Guide to Right Cookware For Your Kitchen

The word cookware is a broad term that refers to anything in the realm of pots, pans, and skillets. Basically, it is a container you used to prepare food. The combination of the range of prices and options for cookware can make purchasing a new set for your kitchen overwhelming. Fortunately, there are a lot of things you can consider making the process of choosing a little easier.

Stainless Steel Cookware

Stainless steel is recognized as the most popular type of cookware found in a kitchen. Stainless steel is technically a combination of metals including chromium, carbon, and steel. It gained the name “stainless” because it is less likely to corrode than other types of cookware.

It is important to keep in mind that stainless steel alone is not great at conducting heat. If you will buy stainless steel cookware, make sure it has a copper or aluminum core.

Cast Iron Cookware

Cast iron has been used to make cookware for hundreds of years. The problem with cast iron cookware is that it is difficult to maintain.

However, people who use it swear by it as the best cookware money can buy. Cast iron is durable, and it is common for families to pass down cast iron cookware over the years.

Aluminum Cookware

Did you know aluminum is used in nearly half of all cookware manufactured because of how well it conducts heat? The downside to aluminum being a soft metal is that it can dent and scratch easily.

It also can react badly with foods. This is why it is more common for an aluminum core to be buried under another type of metal.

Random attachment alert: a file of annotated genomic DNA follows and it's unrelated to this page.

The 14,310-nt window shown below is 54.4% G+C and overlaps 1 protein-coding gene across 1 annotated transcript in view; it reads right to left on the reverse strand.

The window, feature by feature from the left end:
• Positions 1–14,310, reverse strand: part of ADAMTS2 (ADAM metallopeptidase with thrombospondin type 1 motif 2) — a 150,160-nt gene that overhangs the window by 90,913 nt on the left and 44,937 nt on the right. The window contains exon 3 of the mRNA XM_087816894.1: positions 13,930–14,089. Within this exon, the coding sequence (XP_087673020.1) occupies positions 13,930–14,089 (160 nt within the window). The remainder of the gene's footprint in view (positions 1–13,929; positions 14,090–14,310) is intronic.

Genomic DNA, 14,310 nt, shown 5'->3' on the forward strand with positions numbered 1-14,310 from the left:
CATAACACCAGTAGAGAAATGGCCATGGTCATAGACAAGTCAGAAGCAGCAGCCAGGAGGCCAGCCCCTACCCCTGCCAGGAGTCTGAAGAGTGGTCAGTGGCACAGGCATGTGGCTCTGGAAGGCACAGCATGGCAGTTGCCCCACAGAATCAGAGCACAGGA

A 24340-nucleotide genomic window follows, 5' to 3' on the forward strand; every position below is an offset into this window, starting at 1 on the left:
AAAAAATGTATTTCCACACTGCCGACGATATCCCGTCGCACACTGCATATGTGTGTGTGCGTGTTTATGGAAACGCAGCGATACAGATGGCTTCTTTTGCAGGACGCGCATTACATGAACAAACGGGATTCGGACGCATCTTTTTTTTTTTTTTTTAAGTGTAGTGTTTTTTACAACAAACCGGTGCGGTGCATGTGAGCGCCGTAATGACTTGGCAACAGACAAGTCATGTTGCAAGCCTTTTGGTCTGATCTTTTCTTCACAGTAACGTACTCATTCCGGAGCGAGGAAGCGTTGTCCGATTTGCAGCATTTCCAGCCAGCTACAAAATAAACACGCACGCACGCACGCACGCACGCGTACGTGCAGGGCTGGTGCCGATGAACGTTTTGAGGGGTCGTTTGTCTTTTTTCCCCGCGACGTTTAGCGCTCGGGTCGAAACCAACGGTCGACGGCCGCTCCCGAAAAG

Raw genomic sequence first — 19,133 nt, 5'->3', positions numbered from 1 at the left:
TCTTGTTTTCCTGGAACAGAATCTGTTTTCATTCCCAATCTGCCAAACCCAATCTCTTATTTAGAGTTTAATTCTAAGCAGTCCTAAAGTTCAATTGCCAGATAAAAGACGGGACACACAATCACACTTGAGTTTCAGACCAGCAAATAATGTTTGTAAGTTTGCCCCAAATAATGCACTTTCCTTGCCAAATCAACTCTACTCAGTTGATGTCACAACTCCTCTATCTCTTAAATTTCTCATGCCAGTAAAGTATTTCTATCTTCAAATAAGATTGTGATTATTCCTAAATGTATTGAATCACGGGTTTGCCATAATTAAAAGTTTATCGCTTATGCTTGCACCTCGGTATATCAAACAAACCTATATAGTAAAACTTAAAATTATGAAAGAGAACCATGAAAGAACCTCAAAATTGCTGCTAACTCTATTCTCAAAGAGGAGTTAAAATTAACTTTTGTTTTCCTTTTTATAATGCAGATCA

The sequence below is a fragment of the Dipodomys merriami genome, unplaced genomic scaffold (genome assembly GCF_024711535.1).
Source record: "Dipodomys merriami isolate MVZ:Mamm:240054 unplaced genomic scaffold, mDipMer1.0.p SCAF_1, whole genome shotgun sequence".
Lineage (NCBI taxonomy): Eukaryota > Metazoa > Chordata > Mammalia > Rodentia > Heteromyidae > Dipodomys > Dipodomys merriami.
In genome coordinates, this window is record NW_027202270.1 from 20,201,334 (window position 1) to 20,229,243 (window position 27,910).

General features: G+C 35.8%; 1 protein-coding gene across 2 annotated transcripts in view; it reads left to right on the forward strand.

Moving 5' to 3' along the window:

Nonstick Pans

Nonstick pans are perfect if you need something that is quick and easy to clean up. Nonstick pans do not require as much oil for cooking.

This can cut back on the amount of fat you consume in your meals. The downside to nonstick pans is they are easier to scratch up than uncoated pans are. Ideally, avoid using metal utensils when cooking with nonstick pans.

Uncoated

Uncoated is a better choice than nonstick if you will do a lot of browning and braising as you are less likely to scratch up the pan.

Unfortunately, uncoated pans are significantly harder to clean. A perfect kitchen will probably have a combination of stainless steel, cast iron, aluminum, nonstick, and uncoated pots and pans.

This way you have the best pan for any kind of cooking. The last decision you need to make is the size of the pans. Fortunately, you can make this decision with ease based on whether you have a big or small family.

Hi there, I am the chief editor and creator of this website. I am ex-professional cook with more than 5 years of experience preparing food for a few of the best restaurants worldwide. If there is something, I know much about its definitely cooking.

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